19. I tried to use a thinglink last year after it’s feature in the 30 day Challenge in a unit in polygons while talking about architecture. I could get it to work on my computer but not theirs when I saved it to MBC so they could reference back as notes. Ideas on that? It is pretty cool to show a real life something and then tap/touch to explore more about it.

    • My guess is that there is a formatting block there. MBC does not embed standard content because it can’t be filtered. Remember that MBC is designed with student safety in mind and if the Thinglink has inappropriate links in it, that could cause issues.

      I would suggest that you give the link to them in MBC. You can give it as an announcement, discussion topic, or add it into a bundle as text and hyperlink it. All of those options will take the student out of MBC to the actual url for the Thinglink where they shouldn’t have any issues.

  20. The Mad Video will be a great tool for me to use when I am absent from class. I will create the video on YouTube and present it with Mad Video. It will be easy for a sub to follow the directions.

  21. I really like the Thinglink site. I could see using this in my classroom as an inquiry activity. Choose a picture and tag questions for students to think and answer on the picture. For example, we are studying ecosystems. I could see putting a picture of an ecosystem up and then tagging specific animals with questions asking about food chains or possible environmental factors.

  22. I was just telling my coworkers about themadvideo.com yesterday. Our corporation has just gone 1:1 and teachers are overwhelmed with resources. We were talking about creating a video using PowToon or Animoto reviewing some of the resources we thought were the most useful. Then using TheMadVideo we would create links with instructions and examples of how to use the resource. Super simple to use!

  23. I see two different ways you could use these infographics. A teacher could make a video and the children could use it as a study guide or the children could make a video. It would be so much more fun to learn with the video and inserting the messages then just taking notes The children could use it to ask questions for other students to answer and use it as a class study guide. I think that my favorite of the three was madvideo. I will definitely tell the other teachers about this site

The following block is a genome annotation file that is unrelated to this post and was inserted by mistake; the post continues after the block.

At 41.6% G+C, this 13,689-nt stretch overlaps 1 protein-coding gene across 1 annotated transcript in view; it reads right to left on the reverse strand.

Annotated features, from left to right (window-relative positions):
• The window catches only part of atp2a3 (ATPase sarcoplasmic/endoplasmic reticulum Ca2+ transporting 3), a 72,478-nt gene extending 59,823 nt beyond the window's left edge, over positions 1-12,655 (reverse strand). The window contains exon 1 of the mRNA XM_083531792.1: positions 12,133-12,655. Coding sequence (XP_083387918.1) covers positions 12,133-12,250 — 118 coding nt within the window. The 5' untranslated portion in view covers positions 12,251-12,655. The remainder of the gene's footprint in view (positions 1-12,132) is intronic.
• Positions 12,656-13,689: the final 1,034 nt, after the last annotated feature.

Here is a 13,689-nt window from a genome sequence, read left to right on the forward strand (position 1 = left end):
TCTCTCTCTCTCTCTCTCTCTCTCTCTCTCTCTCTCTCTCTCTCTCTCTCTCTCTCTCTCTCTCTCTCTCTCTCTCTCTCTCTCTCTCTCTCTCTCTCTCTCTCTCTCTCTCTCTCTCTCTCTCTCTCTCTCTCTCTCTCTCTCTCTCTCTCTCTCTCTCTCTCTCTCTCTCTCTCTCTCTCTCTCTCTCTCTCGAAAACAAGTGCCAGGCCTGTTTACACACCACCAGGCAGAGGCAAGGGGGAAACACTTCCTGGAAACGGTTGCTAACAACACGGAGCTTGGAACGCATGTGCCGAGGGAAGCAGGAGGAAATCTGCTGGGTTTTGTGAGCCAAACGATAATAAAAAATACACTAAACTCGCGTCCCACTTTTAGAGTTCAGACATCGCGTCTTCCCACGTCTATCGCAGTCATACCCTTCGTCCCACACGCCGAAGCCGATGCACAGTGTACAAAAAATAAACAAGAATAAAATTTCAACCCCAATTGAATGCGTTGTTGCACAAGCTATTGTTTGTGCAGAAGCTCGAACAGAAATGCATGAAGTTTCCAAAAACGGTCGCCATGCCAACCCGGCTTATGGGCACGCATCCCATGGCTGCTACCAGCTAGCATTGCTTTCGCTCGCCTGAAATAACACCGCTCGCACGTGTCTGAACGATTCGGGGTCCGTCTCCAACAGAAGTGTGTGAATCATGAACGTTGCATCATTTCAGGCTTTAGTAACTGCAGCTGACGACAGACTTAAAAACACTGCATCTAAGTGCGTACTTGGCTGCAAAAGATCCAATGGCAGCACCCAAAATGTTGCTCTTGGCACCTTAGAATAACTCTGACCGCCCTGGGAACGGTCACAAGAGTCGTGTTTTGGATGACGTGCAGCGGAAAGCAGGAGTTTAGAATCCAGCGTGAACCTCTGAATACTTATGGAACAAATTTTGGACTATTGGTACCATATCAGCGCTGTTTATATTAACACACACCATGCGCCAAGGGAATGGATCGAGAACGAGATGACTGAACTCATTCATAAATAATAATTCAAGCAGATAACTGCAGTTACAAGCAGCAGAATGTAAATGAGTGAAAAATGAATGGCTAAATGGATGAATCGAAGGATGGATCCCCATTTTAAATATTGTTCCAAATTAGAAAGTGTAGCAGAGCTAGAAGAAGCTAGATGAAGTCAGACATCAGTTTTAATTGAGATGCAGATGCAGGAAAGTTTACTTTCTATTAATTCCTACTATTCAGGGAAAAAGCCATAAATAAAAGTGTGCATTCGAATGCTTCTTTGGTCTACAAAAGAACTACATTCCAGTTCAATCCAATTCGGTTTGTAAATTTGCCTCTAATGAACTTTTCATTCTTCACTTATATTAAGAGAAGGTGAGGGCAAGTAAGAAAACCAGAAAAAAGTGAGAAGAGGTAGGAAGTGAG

24. @Miranda – We had to work together with our IT department to get TheMadVideo unblocked and working but once this was worked out it was well worth the trouble. Here is a link to the newscast that was done on our project that has been turned into a MadVideo itself. – – This is a terrific tool for allowing students to demonstrate knowledge and create something at the same time. The kids that used it absolutely loved it!

    • Thank you! MadVideo was actually the only one working… I did get the other two unblocked and I think they are going to be great resources to use with my students. I think the MadVideo might be the easiest to use with my students, so I’m going to give it a try after Christmas.

  25. All three seem great and I could see myself making many infographics though Easil.Ly but I’m getting an error not allowing me to connect. It’s professional looking thought – something you typically find on Pinterest or presentations.I really like Thinglink. Taking a primary source document (like yesterday’s topic) and putting Thinglinks on it breaking down thoughts or asking questions for students to respond to could be a new twist to things.

  26. All of these sites are blocked within my school network, but I’m in the process of having them unblocked. However, from what I can gather, I think this would be great during my research project. I have the students communicate through Voice Threads and I think these videos would be a great final product. My research project is based on a historical fiction book about the 1906 earthquake in San Francisco. After we read the novel, the students then choose a natural disaster to research. I think the videos would be nice for the students to tie everything together.

    I think Thinglink would be the best resource for that project. After watching the George Washington video, I believe that the students would be able to use the program easily and I think they would have a good time creating a project like this.